Paloma had just cobbled together enough money for a clandestine abortion when the coronavirus pandemic shuttered much of Brazil.
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The year-old had been raped late last year by an ex-boyfriend who remained a close family friend. Womab mother of two found out she was pregnant a few weeks later, after moving from her native Bahia to Minas Gerais, a nearby state, for work. Brazil has strict laws on abortion. Terminations are only allowed in cases of rape, when the mother's life is at risk or when the foetus has the defect anencephaly - a rare condition that prevents part of the brain and skull from developing. While Paloma was entitled to an abortion by law, like many women in Brazil, she was not entirely clear on her rights.
She worried she would have to report the rape to the police in order to brqzilian a legal abortion - a tactic commonly used to steer women away from the procedure. But she feared retaliation from her rapist. Clandestine abortions are risky: when performed without sound medical oversight, they can lead to complications and endanger women's lives.
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If found out, women can also face up to four years in jail. A doctor was going to fly in from Rio de Janeiro, over km miles away from her new home in Minas Gerais, to perform the termination.
Then, the Covid pandemic paralysed Brazil, shutting airports, bus stations and health centres. By late April, Paloma was over 23 weeks pregnant.
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With the process dogged by delays, Paloma turned to the internet in search of options one last time. She stumbled upon Milhas pela Vida das Mulheres, a network helping women access safe abortions. The group helped her understand her rights and pointed her to one of the few legal abortion clinics still operating during the pandemic. For Paloma, it was a fortuitous turn of events. Many Brazilian women have not had the same luck as Paloma during the pandemic.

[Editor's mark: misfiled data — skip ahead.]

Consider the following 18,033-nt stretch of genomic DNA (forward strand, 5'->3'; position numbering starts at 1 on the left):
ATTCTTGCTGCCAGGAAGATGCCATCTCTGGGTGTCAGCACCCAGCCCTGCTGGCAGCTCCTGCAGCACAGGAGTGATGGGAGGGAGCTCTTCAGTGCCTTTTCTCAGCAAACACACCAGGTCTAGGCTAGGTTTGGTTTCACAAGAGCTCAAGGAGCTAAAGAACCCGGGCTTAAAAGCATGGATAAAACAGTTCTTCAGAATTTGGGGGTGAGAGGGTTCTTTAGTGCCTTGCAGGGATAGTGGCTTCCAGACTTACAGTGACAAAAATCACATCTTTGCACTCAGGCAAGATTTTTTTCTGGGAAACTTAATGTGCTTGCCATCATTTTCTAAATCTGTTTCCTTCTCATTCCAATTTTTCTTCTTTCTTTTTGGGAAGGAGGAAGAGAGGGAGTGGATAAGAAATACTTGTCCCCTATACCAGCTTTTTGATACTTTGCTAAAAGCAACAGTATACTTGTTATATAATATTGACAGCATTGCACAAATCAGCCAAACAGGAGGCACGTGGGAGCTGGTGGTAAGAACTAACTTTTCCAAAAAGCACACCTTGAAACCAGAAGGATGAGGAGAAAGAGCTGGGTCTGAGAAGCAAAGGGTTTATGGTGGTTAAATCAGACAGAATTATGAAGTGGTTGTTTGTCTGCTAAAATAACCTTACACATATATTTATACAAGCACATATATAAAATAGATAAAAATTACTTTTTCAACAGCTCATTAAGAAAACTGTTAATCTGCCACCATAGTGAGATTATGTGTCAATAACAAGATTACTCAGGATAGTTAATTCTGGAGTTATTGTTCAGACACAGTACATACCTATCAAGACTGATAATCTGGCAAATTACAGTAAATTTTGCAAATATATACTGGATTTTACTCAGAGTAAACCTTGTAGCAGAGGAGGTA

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Data collected by activists suggests that, of the 76 registered clinics providing legal abortion across Brazil, only 42 remained open during the pandemic. Sandra Leite is the co-ordinator of a centre for female victims of violence at Recife Women's Hospital, which also remained open during the pandemic. She says the pandemic made it more difficult for vulnerable women to reach a clinic.
During quarantine, "women had more difficulty leaving the house" to seek help, she says. But she says that now that lockdown restrictions have eased, demand for legal abortions has increased.
At Dr Seeeking clinic, the of women seeking legal abortions has doubled recently. And many women - like Paloma - are arriving with more advanced pregnancies, likely because they could not seek or access help during the pandemic.
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This could pose yet another barrier for women. Abortions after 22 weeks are controversial and Brazil's health ministry advises against them, citing heightened risks for braziilan mother's health. Dr Paro says that while the week limit is "not based in science" nor enshrined in Brazilian law, most clinics refuse to carry out the procedure beyond that point. Dr Paro's seeklng is one of just a couple of facilities across Brazil that perform abortions beyond 22 weeks.
She calls the 22 weeks an "arbitrary limit" which she argues many doctors use as "an excuse to refuse an abortion that they are already against". With few clinics across the vast country, most women already struggled to access legal abortions, says Gabriela Rondon, a researcher and lawyer with Anis, an organisation promoting women's rights. She adds that doman practice, many clinics say they offer the service but instead "employ a series of barriers, which either delay accessing an abortion or make it impossible".
When women do reach a clinic offering legal abortions, they are often treated with hostility or aggressively questioned. Some are turned away by doctors eva lovia escort refuse to carry out abortions on "conscientious" grounds.
Women seeking a termination are now facing a new hurdle too. In August, the government released new guidelines instructing clinics to report cases of rape eseking police - even when victims do not want to. Ms Leite believes the guidance will discourage women who have been raped from seeking abortions they are entitled to by law.
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Chile: The women brazilain away by doctors Ecuador: Parliament rejects easing law in rape cases El Salvador: The mothers being criminalised. Arbitrary limits. Further blow. Even before Covid struck Brazil, abortion rights were coming under attack. In the poorer north, there are just two clinics for a region of over 17 million people.
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Brazil Coronavirus pandemic Women Abortion. More on this story. Published 18 August.